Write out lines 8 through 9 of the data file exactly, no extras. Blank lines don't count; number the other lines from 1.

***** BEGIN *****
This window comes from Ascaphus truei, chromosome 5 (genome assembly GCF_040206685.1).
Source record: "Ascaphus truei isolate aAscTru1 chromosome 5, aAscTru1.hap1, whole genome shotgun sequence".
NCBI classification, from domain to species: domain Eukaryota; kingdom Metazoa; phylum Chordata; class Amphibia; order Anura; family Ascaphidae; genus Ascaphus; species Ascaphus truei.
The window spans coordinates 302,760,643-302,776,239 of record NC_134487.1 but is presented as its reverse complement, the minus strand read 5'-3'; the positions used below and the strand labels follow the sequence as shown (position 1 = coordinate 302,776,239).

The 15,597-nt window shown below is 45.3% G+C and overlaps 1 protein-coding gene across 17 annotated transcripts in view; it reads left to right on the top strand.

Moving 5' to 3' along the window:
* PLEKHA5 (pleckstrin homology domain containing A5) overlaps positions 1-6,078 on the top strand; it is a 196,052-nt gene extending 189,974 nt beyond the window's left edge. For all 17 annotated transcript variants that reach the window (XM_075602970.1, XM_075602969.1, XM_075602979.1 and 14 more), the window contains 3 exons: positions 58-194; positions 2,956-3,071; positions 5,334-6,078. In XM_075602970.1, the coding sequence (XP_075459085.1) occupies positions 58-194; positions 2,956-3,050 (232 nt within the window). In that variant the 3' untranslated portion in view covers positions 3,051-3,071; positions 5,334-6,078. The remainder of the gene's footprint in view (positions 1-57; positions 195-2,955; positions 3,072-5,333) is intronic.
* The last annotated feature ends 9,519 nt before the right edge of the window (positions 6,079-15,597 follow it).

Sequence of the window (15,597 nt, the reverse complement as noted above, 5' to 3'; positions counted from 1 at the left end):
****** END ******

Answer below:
* The last annotated feature ends 9,519 nt before the right edge of the window (positions 6,079-15,597 follow it).

Sequence of the window (15,597 nt, the reverse complement as noted above, 5' to 3'; positions counted from 1 at the left end):